Name of the joint venture
Shenzen Giesecke & Devrient Currency Automation Systems Co. Ltd., China50.00 %
E-Kart Elektronik Kart Sistemleri Sanayi ve Ticaret Anonim Sirketi, Turkey50.00 %
Uganda Security Printing Company Ltd., Uganda29.40 %
Name of the associated company
Emirates German Security Printing L.L.C., United Arab Emirates29.40 %
Netset Global Solutions d.o.o., Serbia24.00 %
Hansol Secure Co., Ltd., Korea16.29 %

Shenzen Giesecke & Devrient Currency Automation Systems Co. Ltd. sells and installs banknote processing systems.

 

E-Kart Elektronik Kart Sistemleri Sanayi ve Ticaret Anonim Sirketi manufactures and sells cards, card systems, and card-based solutions.

 

Emirates German Security Printing L.L.C. merchandises and sells security devices in the United Arab Emirates and other states of the Arabian Peninsula.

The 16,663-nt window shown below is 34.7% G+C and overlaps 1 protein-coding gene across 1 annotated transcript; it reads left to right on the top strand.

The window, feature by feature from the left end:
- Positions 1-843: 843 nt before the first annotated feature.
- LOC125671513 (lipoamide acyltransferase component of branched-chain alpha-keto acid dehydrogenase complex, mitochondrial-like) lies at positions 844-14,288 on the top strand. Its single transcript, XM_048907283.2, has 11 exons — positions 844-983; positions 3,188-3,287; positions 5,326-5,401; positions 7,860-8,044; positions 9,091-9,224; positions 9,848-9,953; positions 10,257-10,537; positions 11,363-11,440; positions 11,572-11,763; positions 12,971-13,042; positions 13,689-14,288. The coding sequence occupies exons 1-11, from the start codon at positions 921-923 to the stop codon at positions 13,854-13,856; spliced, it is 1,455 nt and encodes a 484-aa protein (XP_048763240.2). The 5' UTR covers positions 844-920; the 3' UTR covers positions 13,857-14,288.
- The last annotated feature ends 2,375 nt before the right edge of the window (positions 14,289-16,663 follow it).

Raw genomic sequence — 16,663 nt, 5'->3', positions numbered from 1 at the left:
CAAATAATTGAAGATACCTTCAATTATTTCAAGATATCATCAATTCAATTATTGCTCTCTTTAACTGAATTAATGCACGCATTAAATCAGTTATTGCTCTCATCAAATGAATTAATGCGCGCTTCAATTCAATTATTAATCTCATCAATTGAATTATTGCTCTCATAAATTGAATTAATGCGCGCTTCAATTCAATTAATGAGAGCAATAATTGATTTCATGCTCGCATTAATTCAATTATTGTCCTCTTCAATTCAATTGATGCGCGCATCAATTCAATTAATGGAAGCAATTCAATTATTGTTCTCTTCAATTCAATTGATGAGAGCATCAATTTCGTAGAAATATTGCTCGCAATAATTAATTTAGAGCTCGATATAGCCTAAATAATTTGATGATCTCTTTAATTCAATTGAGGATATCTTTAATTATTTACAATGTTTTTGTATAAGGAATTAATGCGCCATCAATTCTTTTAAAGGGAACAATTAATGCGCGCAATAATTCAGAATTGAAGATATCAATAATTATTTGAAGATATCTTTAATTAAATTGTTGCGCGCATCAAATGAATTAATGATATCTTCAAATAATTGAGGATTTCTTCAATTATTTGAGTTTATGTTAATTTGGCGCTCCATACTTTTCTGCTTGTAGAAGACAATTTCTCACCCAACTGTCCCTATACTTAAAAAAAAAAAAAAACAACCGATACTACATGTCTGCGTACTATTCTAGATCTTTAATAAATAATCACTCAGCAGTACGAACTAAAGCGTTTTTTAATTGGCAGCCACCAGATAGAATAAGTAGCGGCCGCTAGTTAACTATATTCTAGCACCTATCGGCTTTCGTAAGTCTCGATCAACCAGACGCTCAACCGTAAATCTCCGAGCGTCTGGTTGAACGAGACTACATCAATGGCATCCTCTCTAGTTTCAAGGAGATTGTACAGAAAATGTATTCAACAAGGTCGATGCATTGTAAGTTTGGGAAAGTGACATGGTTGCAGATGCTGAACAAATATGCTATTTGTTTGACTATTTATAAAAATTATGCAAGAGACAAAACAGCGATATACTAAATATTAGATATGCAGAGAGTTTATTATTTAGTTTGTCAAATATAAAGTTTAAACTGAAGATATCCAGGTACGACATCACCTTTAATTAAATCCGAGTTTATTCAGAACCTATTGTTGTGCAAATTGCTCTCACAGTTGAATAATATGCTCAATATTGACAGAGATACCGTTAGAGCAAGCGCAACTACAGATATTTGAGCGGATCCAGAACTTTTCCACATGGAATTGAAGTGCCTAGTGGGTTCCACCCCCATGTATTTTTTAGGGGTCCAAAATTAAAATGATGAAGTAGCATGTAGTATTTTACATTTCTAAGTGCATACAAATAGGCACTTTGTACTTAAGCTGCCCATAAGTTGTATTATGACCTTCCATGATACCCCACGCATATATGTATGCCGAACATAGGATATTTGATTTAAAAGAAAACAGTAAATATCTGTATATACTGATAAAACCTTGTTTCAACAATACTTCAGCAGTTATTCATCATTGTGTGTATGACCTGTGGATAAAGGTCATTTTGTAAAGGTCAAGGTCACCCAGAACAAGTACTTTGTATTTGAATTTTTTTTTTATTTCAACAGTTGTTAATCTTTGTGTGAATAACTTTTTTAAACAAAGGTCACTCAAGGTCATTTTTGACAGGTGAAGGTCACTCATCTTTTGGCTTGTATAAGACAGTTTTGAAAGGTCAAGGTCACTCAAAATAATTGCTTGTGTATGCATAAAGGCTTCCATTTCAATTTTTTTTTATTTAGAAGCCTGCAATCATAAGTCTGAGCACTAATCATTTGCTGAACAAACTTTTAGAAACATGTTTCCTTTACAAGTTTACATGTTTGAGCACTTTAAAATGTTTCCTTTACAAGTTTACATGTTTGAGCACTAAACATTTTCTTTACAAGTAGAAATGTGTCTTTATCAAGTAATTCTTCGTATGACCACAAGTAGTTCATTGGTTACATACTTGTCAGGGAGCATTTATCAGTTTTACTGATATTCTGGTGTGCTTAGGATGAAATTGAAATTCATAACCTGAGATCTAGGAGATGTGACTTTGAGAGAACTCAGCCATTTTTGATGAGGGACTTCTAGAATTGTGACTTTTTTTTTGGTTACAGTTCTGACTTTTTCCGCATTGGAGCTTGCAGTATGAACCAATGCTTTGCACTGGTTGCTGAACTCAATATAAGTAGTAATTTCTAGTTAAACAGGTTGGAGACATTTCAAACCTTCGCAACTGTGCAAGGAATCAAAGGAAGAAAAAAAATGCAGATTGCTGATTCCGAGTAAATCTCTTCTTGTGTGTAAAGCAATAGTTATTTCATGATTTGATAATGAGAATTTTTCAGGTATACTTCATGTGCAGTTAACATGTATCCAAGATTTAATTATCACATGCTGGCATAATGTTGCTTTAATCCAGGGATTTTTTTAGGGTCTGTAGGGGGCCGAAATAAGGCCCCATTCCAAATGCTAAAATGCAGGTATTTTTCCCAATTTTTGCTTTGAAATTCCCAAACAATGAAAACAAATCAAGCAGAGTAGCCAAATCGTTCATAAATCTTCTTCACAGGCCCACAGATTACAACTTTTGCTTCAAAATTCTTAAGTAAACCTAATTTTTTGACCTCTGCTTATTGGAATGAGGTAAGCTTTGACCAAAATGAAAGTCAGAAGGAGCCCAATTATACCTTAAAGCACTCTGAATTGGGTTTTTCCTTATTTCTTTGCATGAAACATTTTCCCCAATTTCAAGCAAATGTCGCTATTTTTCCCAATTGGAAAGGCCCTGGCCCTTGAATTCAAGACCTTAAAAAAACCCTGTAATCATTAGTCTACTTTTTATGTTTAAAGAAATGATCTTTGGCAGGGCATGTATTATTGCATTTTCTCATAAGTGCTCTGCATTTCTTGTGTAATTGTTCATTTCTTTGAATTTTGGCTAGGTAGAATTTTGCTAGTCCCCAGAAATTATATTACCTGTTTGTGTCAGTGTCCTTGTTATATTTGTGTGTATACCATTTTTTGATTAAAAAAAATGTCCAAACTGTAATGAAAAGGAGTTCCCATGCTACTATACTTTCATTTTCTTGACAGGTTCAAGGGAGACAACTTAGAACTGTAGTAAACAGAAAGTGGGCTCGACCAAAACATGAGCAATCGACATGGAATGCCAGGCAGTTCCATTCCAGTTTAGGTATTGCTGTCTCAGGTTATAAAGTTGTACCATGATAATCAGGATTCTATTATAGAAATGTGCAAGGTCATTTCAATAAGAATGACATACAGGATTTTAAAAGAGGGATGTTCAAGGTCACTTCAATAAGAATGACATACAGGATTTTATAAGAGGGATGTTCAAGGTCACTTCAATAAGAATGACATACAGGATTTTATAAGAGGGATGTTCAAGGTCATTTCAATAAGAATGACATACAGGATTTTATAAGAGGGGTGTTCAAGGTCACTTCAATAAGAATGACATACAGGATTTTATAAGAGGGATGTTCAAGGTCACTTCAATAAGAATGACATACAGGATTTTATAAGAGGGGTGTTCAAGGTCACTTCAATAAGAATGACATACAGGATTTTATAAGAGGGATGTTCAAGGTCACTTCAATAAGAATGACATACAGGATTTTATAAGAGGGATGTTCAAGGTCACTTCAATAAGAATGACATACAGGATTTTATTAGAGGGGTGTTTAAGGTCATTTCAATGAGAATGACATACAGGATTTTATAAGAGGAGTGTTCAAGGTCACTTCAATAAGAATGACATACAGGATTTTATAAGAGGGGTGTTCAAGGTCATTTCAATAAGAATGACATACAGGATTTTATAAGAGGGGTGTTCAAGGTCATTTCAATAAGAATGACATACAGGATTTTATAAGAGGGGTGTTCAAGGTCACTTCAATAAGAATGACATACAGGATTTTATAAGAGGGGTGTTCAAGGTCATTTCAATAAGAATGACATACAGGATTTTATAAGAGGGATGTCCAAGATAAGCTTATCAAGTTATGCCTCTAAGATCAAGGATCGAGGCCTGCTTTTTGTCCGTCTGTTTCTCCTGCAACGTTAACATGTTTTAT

Netset Global Solutions d.o.o. develops specialized information systems with integrated information protection for electronic identification, for large national registers, for smart card applications and cryptographic solutions. 

 

Hansol Secure Co., Ltd. is a smartcard manufacturer in the NFC/LTE USIM and Security Platform solution industry.

 

In the context of a share exchange effective May 23, 2017, G+D received shares in Nxt-ID, Inc. with a fair value of EUR 2.8 million in exchange for its 19.93% share in Fit Pay, Inc. which had the same fair value (book value EUR 2.2 million). The resulting net gain in the amount of EUR 0.6 million was shown under investments accounted for under the equity method. The traded shares in Nxt-ID, Inc. are classified as trading securities and the preferred shares as available-for-sale securities. Accordingly, the shares are measured at fair value.